Larry Lucchino signed an extension with the Red Sox

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Based on the comments I get about Red Sox articles around here, there are a lot of you who believe that Larry Lucchino is part of, if not the source of, the chronic dysfunction in Boston.  If you’re in that camp, bad news my friends:

Red Sox owner John Henry said Thursday that team president and CEO Larry Lucchino will be back with the team in 2013 and that he has signed a contract extension … Earlier Thursday, also on WEEI, Lucchino hinted he’d be around a while.

“I love it here. I love Boston,” he said. “This is the place I call home. I hope to be here for the foreseeable future.”

Not surprising. And probably not the biggest deal on he planet. It’s not like there wasn’t dysfunction in Boston before Lucchino got there.  And it’s not like there hasn’t been great success while he was there as well.  If the Sox win, you never read his name in the paper and never hear it on the radio.  If they lose, you do.

Report: Nathan Eovaldi drawing interest from at least nine teams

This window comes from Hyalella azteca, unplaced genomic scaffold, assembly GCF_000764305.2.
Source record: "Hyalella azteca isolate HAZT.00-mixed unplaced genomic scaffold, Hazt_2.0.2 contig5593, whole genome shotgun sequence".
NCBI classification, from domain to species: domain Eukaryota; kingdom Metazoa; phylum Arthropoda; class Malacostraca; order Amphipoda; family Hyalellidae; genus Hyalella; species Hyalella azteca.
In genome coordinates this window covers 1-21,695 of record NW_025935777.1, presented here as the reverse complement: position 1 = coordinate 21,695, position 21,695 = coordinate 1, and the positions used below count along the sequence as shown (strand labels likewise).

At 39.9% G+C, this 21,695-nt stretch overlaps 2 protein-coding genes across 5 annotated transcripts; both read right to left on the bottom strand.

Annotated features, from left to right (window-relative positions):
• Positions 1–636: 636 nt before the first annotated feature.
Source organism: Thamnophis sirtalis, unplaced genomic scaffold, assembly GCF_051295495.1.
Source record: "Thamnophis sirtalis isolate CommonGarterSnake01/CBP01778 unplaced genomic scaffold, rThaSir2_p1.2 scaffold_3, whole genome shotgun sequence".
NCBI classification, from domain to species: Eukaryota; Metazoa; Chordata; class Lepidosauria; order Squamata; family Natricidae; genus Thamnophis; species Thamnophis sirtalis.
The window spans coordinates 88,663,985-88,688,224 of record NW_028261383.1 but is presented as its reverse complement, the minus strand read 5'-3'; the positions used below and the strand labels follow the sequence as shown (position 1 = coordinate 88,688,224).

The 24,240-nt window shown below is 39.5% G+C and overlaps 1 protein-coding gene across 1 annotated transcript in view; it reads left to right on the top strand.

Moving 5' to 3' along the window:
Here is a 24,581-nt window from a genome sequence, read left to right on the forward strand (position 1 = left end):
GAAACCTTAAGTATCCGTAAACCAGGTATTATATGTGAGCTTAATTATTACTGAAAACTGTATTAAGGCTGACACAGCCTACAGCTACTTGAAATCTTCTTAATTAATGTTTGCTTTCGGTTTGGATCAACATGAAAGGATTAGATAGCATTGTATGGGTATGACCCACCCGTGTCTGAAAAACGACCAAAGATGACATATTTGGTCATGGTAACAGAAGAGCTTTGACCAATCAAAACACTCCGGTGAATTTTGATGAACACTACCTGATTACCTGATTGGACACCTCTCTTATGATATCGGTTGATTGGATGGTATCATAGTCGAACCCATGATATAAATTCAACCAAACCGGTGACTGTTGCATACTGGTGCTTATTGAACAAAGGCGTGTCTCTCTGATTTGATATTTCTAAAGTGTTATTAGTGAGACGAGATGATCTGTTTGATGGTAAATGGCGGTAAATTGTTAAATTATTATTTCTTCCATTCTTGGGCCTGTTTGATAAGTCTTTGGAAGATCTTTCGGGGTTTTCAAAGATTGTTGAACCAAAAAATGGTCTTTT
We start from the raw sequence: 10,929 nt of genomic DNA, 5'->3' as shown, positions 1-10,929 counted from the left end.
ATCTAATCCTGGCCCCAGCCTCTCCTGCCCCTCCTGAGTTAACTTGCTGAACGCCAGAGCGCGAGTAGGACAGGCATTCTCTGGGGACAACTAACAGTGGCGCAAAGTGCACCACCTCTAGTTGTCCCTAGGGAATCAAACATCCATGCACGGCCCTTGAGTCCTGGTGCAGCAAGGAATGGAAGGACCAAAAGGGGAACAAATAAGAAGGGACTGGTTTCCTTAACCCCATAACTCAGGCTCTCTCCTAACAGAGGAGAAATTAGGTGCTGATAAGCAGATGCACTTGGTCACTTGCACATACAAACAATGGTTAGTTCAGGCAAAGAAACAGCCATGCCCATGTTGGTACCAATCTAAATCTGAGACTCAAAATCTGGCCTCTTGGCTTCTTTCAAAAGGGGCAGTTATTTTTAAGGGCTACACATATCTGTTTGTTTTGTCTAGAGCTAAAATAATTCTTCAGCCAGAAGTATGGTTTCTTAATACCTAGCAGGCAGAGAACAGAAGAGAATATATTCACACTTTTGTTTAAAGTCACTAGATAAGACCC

Nathan Eovaldi
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Former Red Sox right-hander Nathan Eovaldi is up for grabs this offseason, and Nick Cafardo of the Boston Globe says that as many as nine suitors are interested in bringing the righty aboard. While the Red Sox are eager to retain Eovaldi’s services after his lights-out performance during their recent postseason run, they’ll have to contend with the Brewers, Phillies, Braves, White Sox, Padres, Blue Jays, Giants, and Angels — all of whom are reportedly positioned to offer something for the starter this winter.

It wasn’t all smooth sailing for the 28-year-old in 2018, however. After losing his 2017 season to Tommy John surgery, he underwent an additional procedure to remove loose bodies from his right elbow in March and didn’t make his first appearance until the end of May. He was flipped for lefty reliever Jalen Beeks just prior to the trade deadline and finished his season with a combined 6-7 record in 21 starts, a 3.81 ERA, 1.6 BB/9, and 8.2 SO/9 through 111 innings.

Despite his numerous health issues over the last few years, Eovaldi raised his stock in October after becoming a major contributor during the Red Sox’ championship run. He contributed two quality starts in the ALDS and ALCS and returned in Games 1-3 of the World Series with three lights-out performances in relief — including a six-inning effort in the 18-inning marathon that was Game 3.

A frontrunner has yet to emerge for the righty this offseason, but Cafardo points out that the nine teams listed so far might just be the tip of the iceberg. Still, he won’t be the most sought-after starter on the market, as former Diamondbacks southpaw Patrick Corbin is expected to command an even bigger payday following his career-best 6.0-fWAR performance in 2018.